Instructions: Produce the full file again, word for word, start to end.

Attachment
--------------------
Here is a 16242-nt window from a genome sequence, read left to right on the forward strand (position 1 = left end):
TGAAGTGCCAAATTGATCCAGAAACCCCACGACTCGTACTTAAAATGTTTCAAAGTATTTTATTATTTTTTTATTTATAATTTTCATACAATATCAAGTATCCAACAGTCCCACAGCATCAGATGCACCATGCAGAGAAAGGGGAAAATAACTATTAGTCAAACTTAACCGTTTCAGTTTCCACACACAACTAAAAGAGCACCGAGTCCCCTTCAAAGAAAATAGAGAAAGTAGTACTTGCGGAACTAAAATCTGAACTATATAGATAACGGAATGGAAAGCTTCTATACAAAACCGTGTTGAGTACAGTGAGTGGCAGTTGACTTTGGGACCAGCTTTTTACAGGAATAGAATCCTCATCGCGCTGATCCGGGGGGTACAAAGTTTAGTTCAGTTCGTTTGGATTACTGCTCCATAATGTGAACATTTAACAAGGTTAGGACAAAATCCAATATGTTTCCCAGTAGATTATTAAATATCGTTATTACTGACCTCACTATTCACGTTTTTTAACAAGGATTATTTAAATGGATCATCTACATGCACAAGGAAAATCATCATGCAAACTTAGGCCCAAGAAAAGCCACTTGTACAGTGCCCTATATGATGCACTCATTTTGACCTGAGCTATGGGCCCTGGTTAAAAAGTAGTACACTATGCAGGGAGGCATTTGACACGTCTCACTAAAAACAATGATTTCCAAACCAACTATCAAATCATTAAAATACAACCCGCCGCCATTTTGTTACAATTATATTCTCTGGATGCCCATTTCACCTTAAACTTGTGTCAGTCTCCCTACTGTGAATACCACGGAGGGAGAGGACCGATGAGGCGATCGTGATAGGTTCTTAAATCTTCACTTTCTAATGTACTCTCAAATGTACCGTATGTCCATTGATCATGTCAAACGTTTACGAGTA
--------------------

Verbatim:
Here is a 16242-nt window from a genome sequence, read left to right on the forward strand (position 1 = left end):
TGAAGTGCCAAATTGATCCAGAAACCCCACGACTCGTACTTAAAATGTTTCAAAGTATTTTATTATTTTTTTATTTATAATTTTCATACAATATCAAGTATCCAACAGTCCCACAGCATCAGATGCACCATGCAGAGAAAGGGGAAAATAACTATTAGTCAAACTTAACCGTTTCAGTTTCCACACACAACTAAAAGAGCACCGAGTCCCCTTCAAAGAAAATAGAGAAAGTAGTACTTGCGGAACTAAAATCTGAACTATATAGATAACGGAATGGAAAGCTTCTATACAAAACCGTGTTGAGTACAGTGAGTGGCAGTTGACTTTGGGACCAGCTTTTTACAGGAATAGAATCCTCATCGCGCTGATCCGGGGGGTACAAAGTTTAGTTCAGTTCGTTTGGATTACTGCTCCATAATGTGAACATTTAACAAGGTTAGGACAAAATCCAATATGTTTCCCAGTAGATTATTAAATATCGTTATTACTGACCTCACTATTCACGTTTTTTAACAAGGATTATTTAAATGGATCATCTACATGCACAAGGAAAATCATCATGCAAACTTAGGCCCAAGAAAAGCCACTTGTACAGTGCCCTATATGATGCACTCATTTTGACCTGAGCTATGGGCCCTGGTTAAAAAGTAGTACACTATGCAGGGAGGCATTTGACACGTCTCACTAAAAACAATGATTTCCAAACCAACTATCAAATCATTAAAATACAACCCGCCGCCATTTTGTTACAATTATATTCTCTGGATGCCCATTTCACCTTAAACTTGTGTCAGTCTCCCTACTGTGAATACCACGGAGGGAGAGGACCGATGAGGCGATCGTGATAGGTTCTTAAATCTTCACTTTCTAATGTACTCTCAAATGTACCGTATGTCCATTGATCATGTCAAACGTTTACGAGTA